Magazine article Washington Report on Middle East Affairs

Obituaries

Magazine article Washington Report on Middle East Affairs

Obituaries

Article excerpt

Mary Eoloff, 82, a longtime peace activist, died of heart and lung problems on Oct. 11. She and her late husband, Nicholas, who died in May, were the adoptive parents of the Israeli nuclear whistleblower Mordechai Vanunu, who, after serving an 18-year prison sentence, is not allowed to leave Israel. Eoloffwas known for founding a local chapter of Pax Christi, as a co-founder of the Peace Studies Task Force and a member of Middle East Peace Now, and for helping Central American refugees in the Overground Railroad.

Ali Mazrui, 81, a prominent professor of African and Islamic Studies, died Oct. 12 of natural causes. Born in colonial Mombasa, Mazrui was educated in Kenya before earning his B.A. from Manchester University, his M.A. from Columbia University, and his Ph.D. from Oxford University. He taught at Makerere University in Uganda as well as at the University of Michigan and Binghamton University in New York. Known for his work in international politics and North-South relations, he was the author of more than 20 books and wrote and hosted the public television series "The Africans:?A Triple Heritage," which explored the continent's indigenous, Islamic and Western influences.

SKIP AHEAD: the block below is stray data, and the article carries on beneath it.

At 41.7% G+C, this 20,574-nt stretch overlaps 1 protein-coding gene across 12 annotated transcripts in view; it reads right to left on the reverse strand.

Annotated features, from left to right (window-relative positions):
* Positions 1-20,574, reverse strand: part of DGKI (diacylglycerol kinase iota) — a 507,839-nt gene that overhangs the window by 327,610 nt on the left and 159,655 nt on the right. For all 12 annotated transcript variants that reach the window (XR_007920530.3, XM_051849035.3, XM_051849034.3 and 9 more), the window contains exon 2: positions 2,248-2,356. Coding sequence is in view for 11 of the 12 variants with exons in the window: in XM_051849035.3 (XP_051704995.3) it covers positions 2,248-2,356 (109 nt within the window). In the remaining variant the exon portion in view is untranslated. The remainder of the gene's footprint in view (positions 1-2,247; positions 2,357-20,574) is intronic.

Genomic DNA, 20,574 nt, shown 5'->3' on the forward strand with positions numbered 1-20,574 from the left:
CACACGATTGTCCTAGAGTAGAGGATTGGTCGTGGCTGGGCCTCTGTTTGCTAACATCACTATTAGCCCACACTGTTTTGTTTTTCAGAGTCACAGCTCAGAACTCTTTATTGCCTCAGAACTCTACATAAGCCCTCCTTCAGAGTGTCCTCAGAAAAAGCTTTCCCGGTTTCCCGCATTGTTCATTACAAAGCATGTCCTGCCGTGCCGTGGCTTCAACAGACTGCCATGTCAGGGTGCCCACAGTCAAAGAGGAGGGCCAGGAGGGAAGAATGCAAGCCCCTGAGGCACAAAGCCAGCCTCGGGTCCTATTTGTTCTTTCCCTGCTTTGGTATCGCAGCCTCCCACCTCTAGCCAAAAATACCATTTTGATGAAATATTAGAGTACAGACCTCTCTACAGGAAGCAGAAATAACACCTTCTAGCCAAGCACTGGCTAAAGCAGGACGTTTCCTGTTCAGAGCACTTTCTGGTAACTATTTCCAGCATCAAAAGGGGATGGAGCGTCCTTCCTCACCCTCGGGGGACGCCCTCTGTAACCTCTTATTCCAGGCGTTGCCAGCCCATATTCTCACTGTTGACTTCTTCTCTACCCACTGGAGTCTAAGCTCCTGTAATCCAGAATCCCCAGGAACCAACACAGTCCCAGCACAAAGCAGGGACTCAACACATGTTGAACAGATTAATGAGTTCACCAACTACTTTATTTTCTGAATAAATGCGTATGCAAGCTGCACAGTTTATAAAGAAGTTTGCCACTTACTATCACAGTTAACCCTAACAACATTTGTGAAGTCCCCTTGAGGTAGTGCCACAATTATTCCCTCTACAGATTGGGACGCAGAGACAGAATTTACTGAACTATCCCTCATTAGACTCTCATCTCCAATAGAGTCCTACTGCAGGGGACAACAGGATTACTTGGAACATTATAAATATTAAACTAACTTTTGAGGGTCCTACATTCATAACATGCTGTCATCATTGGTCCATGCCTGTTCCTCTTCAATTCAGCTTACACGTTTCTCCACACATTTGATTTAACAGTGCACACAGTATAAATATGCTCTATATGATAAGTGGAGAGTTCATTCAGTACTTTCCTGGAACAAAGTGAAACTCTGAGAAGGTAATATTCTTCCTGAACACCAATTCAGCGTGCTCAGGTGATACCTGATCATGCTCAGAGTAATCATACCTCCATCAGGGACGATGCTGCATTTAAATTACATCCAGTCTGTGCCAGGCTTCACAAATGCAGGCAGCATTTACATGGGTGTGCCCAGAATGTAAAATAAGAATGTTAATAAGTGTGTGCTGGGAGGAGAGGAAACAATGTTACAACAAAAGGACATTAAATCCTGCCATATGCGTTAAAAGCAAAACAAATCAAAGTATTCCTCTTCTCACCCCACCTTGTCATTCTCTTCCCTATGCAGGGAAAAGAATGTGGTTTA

Serena Shim, 30, a Lebanese-born American journalist, was killed Oct. 19 in a car crash near the Syrian border with Turkey. An experienced international journalist working for Tehran-based Press TV, she had been assigned to cover the siege of Kobane. Just days before her death, the Turkish government accused her of being a spy. The exact details of her death are disputed and unclear.

Reyhaneh Jabbari, 26, an Iranian political prisoner, was executed Oct. 25 after being convicted of murdering Morteza Sarbandi, a former intelligence officer. The interior designer claimed she was sexually assaulted and killed Sarbandi in self-defense. Her case became highly publicized, and Amnesty International, the U.N. and the EU, describing the investigation as flawed, all called for amnesty.

Mansour Hobeika, 73, a Maronite Catholic bishop, died Oct. 28 in a Paris hospital. Born in Hadath, Lebanon, in September 2002 he became the bishop of Zahle and taught religious law at Sagesse University. He was known for criticizing the sale of Lebanese land to foreigners. …

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